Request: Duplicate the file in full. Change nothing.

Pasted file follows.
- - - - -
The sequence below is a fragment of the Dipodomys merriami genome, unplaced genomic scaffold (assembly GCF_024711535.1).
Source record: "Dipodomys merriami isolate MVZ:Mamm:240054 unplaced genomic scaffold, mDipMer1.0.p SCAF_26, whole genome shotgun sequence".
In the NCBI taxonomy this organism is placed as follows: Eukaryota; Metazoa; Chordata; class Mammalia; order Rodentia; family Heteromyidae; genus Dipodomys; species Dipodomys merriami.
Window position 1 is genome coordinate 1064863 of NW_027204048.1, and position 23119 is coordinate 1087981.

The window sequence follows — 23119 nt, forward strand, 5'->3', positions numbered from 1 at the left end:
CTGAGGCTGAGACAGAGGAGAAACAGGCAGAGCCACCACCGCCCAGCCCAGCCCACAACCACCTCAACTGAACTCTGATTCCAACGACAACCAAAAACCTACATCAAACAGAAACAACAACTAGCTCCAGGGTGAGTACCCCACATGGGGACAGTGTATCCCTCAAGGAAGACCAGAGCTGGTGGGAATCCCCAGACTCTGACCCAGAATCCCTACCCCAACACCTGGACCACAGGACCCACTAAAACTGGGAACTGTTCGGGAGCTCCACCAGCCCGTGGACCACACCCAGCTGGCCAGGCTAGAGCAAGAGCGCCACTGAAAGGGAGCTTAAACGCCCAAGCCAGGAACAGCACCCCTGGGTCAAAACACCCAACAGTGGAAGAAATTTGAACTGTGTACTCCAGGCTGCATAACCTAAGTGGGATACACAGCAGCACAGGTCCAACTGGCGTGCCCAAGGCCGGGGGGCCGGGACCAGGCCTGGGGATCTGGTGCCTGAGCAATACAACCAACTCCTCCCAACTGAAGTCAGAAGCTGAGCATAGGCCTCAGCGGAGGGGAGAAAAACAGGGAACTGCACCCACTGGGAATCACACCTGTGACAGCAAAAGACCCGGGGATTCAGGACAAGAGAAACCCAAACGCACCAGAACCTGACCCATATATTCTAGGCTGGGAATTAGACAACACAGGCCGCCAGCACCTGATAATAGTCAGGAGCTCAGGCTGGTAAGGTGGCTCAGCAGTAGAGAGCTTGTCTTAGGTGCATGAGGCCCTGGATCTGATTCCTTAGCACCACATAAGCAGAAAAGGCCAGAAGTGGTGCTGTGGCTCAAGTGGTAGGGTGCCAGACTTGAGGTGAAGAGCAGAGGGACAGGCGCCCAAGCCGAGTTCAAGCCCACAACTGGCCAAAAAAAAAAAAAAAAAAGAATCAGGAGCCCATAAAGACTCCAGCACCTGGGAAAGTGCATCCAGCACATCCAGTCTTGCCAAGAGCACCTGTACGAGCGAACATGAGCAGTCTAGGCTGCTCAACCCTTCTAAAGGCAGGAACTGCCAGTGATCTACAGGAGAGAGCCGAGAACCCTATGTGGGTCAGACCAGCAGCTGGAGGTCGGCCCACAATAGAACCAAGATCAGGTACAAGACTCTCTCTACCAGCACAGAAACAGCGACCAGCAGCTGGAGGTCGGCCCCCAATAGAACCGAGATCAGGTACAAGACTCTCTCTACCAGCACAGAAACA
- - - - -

The sequence below is a fragment of the Dipodomys merriami genome, unplaced genomic scaffold (assembly GCF_024711535.1).
Source record: "Dipodomys merriami isolate MVZ:Mamm:240054 unplaced genomic scaffold, mDipMer1.0.p SCAF_26, whole genome shotgun sequence".
In the NCBI taxonomy this organism is placed as follows: Eukaryota; Metazoa; Chordata; class Mammalia; order Rodentia; family Heteromyidae; genus Dipodomys; species Dipodomys merriami.
Window position 1 is genome coordinate 1064863 of NW_027204048.1, and position 23119 is coordinate 1087981.

The window sequence follows — 23119 nt, forward strand, 5'->3', positions numbered from 1 at the left end:
CTGAGGCTGAGACAGAGGAGAAACAGGCAGAGCCACCACCGCCCAGCCCAGCCCACAACCACCTCAACTGAACTCTGATTCCAACGACAACCAAAAACCTACATCAAACAGAAACAACAACTAGCTCCAGGGTGAGTACCCCACATGGGGACAGTGTATCCCTCAAGGAAGACCAGAGCTGGTGGGAATCCCCAGACTCTGACCCAGAATCCCTACCCCAACACCTGGACCACAGGACCCACTAAAACTGGGAACTGTTCGGGAGCTCCACCAGCCCGTGGACCACACCCAGCTGGCCAGGCTAGAGCAAGAGCGCCACTGAAAGGGAGCTTAAACGCCCAAGCCAGGAACAGCACCCCTGGGTCAAAACACCCAACAGTGGAAGAAATTTGAACTGTGTACTCCAGGCTGCATAACCTAAGTGGGATACACAGCAGCACAGGTCCAACTGGCGTGCCCAAGGCCGGGGGGCCGGGACCAGGCCTGGGGATCTGGTGCCTGAGCAATACAACCAACTCCTCCCAACTGAAGTCAGAAGCTGAGCATAGGCCTCAGCGGAGGGGAGAAAAACAGGGAACTGCACCCACTGGGAATCACACCTGTGACAGCAAAAGACCCGGGGATTCAGGACAAGAGAAACCCAAACGCACCAGAACCTGACCCATATATTCTAGGCTGGGAATTAGACAACACAGGCCGCCAGCACCTGATAATAGTCAGGAGCTCAGGCTGGTAAGGTGGCTCAGCAGTAGAGAGCTTGTCTTAGGTGCATGAGGCCCTGGATCTGATTCCTTAGCACCACATAAGCAGAAAAGGCCAGAAGTGGTGCTGTGGCTCAAGTGGTAGGGTGCCAGACTTGAGGTGAAGAGCAGAGGGACAGGCGCCCAAGCCGAGTTCAAGCCCACAACTGGCCAAAAAAAAAAAAAAAAAAGAATCAGGAGCCCATAAAGACTCCAGCACCTGGGAAAGTGCATCCAGCACATCCAGTCTTGCCAAGAGCACCTGTACGAGCGAACATGAGCAGTCTAGGCTGCTCAACCCTTCTAAAGGCAGGAACTGCCAGTGATCTACAGGAGAGAGCCGAGAACCCTATGTGGGTCAGACCAGCAGCTGGAGGTCGGCCCACAATAGAACCAAGATCAGGTACAAGACTCTCTCTACCAGCACAGAAACAGCGACCAGCAGCTGGAGGTCGGCCCCCAATAGAACCGAGATCAGGTACAAGACTCTCTCTACCAGCACAGAAACA